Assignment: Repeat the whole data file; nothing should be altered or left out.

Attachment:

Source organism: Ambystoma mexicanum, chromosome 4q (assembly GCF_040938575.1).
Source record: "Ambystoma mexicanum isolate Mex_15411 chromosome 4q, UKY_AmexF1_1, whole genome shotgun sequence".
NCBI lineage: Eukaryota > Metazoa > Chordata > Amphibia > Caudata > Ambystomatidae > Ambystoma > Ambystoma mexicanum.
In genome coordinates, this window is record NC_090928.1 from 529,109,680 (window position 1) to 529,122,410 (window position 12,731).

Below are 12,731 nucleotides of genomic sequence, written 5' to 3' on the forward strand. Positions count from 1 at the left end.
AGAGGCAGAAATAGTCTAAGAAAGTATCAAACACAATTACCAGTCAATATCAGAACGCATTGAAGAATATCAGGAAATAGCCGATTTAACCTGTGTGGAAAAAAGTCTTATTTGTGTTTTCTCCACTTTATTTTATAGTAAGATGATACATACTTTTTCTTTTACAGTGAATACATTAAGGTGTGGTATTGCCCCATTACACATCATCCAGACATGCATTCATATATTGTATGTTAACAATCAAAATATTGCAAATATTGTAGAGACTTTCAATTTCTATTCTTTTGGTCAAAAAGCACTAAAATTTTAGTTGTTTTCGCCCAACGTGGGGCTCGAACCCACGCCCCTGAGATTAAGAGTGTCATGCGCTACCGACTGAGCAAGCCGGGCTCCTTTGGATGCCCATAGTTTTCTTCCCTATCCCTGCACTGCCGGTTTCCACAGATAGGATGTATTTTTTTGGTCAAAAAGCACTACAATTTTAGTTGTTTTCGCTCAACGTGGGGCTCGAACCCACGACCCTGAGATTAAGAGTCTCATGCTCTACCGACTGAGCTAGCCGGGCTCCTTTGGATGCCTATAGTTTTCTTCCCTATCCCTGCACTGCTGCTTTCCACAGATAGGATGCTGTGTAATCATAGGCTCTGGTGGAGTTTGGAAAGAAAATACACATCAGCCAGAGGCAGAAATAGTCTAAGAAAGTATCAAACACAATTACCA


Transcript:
Source organism: Ambystoma mexicanum, chromosome 4q (assembly GCF_040938575.1).
Source record: "Ambystoma mexicanum isolate Mex_15411 chromosome 4q, UKY_AmexF1_1, whole genome shotgun sequence".
NCBI lineage: Eukaryota > Metazoa > Chordata > Amphibia > Caudata > Ambystomatidae > Ambystoma > Ambystoma mexicanum.
In genome coordinates, this window is record NC_090928.1 from 529,109,680 (window position 1) to 529,122,410 (window position 12,731).

Below are 12,731 nucleotides of genomic sequence, written 5' to 3' on the forward strand. Positions count from 1 at the left end.
AGAGGCAGAAATAGTCTAAGAAAGTATCAAACACAATTACCAGTCAATATCAGAACGCATTGAAGAATATCAGGAAATAGCCGATTTAACCTGTGTGGAAAAAAGTCTTATTTGTGTTTTCTCCACTTTATTTTATAGTAAGATGATACATACTTTTTCTTTTACAGTGAATACATTAAGGTGTGGTATTGCCCCATTACACATCATCCAGACATGCATTCATATATTGTATGTTAACAATCAAAATATTGCAAATATTGTAGAGACTTTCAATTTCTATTCTTTTGGTCAAAAAGCACTAAAATTTTAGTTGTTTTCGCCCAACGTGGGGCTCGAACCCACGCCCCTGAGATTAAGAGTGTCATGCGCTACCGACTGAGCAAGCCGGGCTCCTTTGGATGCCCATAGTTTTCTTCCCTATCCCTGCACTGCCGGTTTCCACAGATAGGATGTATTTTTTTGGTCAAAAAGCACTACAATTTTAGTTGTTTTCGCTCAACGTGGGGCTCGAACCCACGACCCTGAGATTAAGAGTCTCATGCTCTACCGACTGAGCTAGCCGGGCTCCTTTGGATGCCTATAGTTTTCTTCCCTATCCCTGCACTGCTGCTTTCCACAGATAGGATGCTGTGTAATCATAGGCTCTGGTGGAGTTTGGAAAGAAAATACACATCAGCCAGAGGCAGAAATAGTCTAAGAAAGTATCAAACACAATTACCA